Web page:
State of the Union: Obama promises change, with or without Congress

Washington: US President Barack Obama has challenged Congress to work with him to reduce growing inequality, but reinforced his threat to use executive orders to act on his own accord if it fails to act, during an optimistic hour-long State of the Union address.

The President reaffirmed his determination to act on climate change – which he said was scientific fact – and said his administration was determined to go ahead with its rebalance to the Asia and Pacific.

But as expected the speech focused on domestic politics and in particular on inequality.

“Today, after four years of economic growth, corporate profits and stock prices have rarely been higher, and those at the top have never done better.  But average wages have barely budged," he said.

"Inequality has deepened. Upward mobility has stalled.  The cold, hard fact is that even in the midst of recovery, too many Americans are working more than ever just to get by – let alone get ahead.  And too many still aren’t working at all.”

He announced that by executive order he would increase the minimum hourly rate paid to new federal contract workers from $US7.25 ($8.26) to $US10.10 ($11.50) an hour.

This executive order, announced shortly before the speech, is also a clear indication of how  Mr Obama will seek to use his office’s authority over executive agencies and regulatory bodies.

Mr Obama challenged Congress to resume the unemployment payments it cut off to 1.6 million people late last year and called for an expansion of the Earned Income Tax Credit for childless low-wage workers, effectively a federal government incentive for working.

"America does not stand still, and neither will I," Mr Obama said. "So wherever and whenever I can take steps without legislation to expand opportunity for more American families, that's what I'm going to do."

The President received a long ovation from his own side of chamber when he called on action this year to raise women’s pay, which currently stands at 77 cents to the dollar earned by men.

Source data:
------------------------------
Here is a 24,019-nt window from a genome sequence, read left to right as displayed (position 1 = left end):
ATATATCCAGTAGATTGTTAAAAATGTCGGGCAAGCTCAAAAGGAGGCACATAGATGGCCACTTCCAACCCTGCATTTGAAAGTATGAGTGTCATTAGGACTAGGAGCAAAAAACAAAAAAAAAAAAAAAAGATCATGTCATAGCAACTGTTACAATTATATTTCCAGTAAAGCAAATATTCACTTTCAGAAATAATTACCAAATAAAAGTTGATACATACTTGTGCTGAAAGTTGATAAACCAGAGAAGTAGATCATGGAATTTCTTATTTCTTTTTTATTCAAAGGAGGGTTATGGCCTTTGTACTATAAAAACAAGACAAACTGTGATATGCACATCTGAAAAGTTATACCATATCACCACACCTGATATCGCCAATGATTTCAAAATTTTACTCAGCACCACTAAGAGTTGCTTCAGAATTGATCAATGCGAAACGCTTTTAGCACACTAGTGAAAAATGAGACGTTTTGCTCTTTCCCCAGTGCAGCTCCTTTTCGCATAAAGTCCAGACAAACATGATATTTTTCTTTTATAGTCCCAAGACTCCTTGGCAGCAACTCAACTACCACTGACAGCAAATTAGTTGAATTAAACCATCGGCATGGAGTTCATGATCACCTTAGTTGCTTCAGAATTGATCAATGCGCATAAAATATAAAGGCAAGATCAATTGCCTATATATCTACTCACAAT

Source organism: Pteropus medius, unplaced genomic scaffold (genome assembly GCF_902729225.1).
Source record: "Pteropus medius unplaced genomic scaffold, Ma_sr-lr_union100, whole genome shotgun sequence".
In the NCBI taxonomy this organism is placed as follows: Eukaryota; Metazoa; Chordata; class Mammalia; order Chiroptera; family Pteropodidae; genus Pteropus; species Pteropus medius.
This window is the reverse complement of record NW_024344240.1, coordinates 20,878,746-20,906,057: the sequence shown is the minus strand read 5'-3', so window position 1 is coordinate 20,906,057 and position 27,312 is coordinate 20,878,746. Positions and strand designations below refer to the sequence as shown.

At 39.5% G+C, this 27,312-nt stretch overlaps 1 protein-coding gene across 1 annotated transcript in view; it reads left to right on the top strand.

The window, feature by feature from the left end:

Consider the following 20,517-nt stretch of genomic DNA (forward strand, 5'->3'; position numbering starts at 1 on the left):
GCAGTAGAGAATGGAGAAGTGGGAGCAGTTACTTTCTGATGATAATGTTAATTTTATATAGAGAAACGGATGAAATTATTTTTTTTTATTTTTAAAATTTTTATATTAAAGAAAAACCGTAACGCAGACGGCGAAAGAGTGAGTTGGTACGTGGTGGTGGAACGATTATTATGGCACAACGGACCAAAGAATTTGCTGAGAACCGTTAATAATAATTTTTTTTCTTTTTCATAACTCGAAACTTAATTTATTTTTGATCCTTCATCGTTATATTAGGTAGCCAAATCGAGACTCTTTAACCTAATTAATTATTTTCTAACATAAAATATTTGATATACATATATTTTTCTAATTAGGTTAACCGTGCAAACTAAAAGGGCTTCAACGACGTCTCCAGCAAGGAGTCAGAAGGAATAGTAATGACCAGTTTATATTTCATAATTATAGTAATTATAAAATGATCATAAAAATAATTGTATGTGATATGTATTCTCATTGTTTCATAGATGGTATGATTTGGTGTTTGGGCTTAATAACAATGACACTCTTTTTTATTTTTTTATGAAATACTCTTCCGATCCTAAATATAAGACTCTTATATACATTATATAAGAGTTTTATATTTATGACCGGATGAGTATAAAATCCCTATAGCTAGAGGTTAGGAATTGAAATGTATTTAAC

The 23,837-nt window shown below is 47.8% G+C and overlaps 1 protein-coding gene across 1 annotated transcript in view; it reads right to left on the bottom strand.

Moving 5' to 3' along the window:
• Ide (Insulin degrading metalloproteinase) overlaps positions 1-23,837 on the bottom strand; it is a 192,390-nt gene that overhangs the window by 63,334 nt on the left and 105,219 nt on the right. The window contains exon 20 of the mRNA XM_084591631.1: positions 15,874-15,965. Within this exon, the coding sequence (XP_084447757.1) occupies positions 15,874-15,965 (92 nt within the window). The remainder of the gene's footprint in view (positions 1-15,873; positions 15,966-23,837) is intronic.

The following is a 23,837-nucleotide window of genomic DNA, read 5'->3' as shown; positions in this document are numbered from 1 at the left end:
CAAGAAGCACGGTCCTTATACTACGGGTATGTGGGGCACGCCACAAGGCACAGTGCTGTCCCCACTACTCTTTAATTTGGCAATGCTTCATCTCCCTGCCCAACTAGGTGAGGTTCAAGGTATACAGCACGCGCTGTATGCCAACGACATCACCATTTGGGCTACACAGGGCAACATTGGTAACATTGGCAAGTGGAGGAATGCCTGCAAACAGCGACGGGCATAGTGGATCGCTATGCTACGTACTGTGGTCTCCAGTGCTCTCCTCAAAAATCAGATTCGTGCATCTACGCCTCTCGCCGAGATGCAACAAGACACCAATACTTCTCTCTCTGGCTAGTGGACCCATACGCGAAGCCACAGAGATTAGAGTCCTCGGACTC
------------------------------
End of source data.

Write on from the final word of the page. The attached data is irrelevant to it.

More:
“It’s time to do away with workplace policies that belong in a Mad Men episode,” he said. “This year, let’s all come together – Congress, the White House, and businesses from Wall Street to Main Street – to give every woman the opportunity she deserves. Because I firmly believe when women succeed, America succeeds.

And as expected, Mr Obama called for reform to America’s immigration system. “Finally, if we are serious about economic growth, it is time to heed the call of business leaders, labour leaders, faith leaders, and law enforcement – and fix our broken immigration system,” he said.

“Republicans and Democrats in the Senate have acted. I know that members of both parties in the House want to do the same. Independent economists say immigration reform will grow our economy and shrink our deficits by almost $1 trillion in the next two decades.”

Significantly the President mounted an energetic defence of the Affordable Healthcare Act, which was marked by a disastrous introduction last year.

He called on Republicans to cease trying to overturn the law and instead offer ways to improve it.

“Now, I don’t expect to convince my Republican friends on the merits of this law. But I know that the American people aren’t interested in refighting old battles. So again, if you have specific plans to cut costs, cover more people, and increase choice – tell America what you’d do differently,” he said.

“Let’s see if the numbers add up. But let’s not have another 40-something votes to repeal a law that’s already helping millions of Americans ... We all owe it to the American people to say what we’re for, not just what we’re against.”

First lady Michelle Obama sat beside army ranger Cory Remsburg, whom the President had once met during a visit to Omaha beach. Sergeant First Class Remsburg was nearly killed months later during his 10th deployment to Afghanistan. His introduction and the President’s vote of thanks to the young soldier and the military more broadly received the longest, warmest ovation in a speech marked by relentless political applause.

Also watching on was Willie Robertson, son of Phil Robertson, the star of the reality show Duck Dynasty who was recently suspended for making anti-gay and loaded racial comments in an interview. Mr Robertson was the guest of the Louisiana Republican Vance McAllister, who appeared to continuing the recent tradition of using the address to insult the President. Last year gun enthusiast and singer Ted Nugent, who once declared he would end up dead or in jail if Mr Obama was elected, was the guest of  Texas Republican Steve Stockman.

Demonstrating divisions in the GOP there were three rather than the customary single Republican responses. The main rejoinder was presented by Cathy McMorris Rodgers, the Tea Party had Mike Lee respond and the libertarian Rand Paul gave his own response.

This story State of the Union: Obama promises change, with or without Congress first appeared on The Sydney Morning Herald.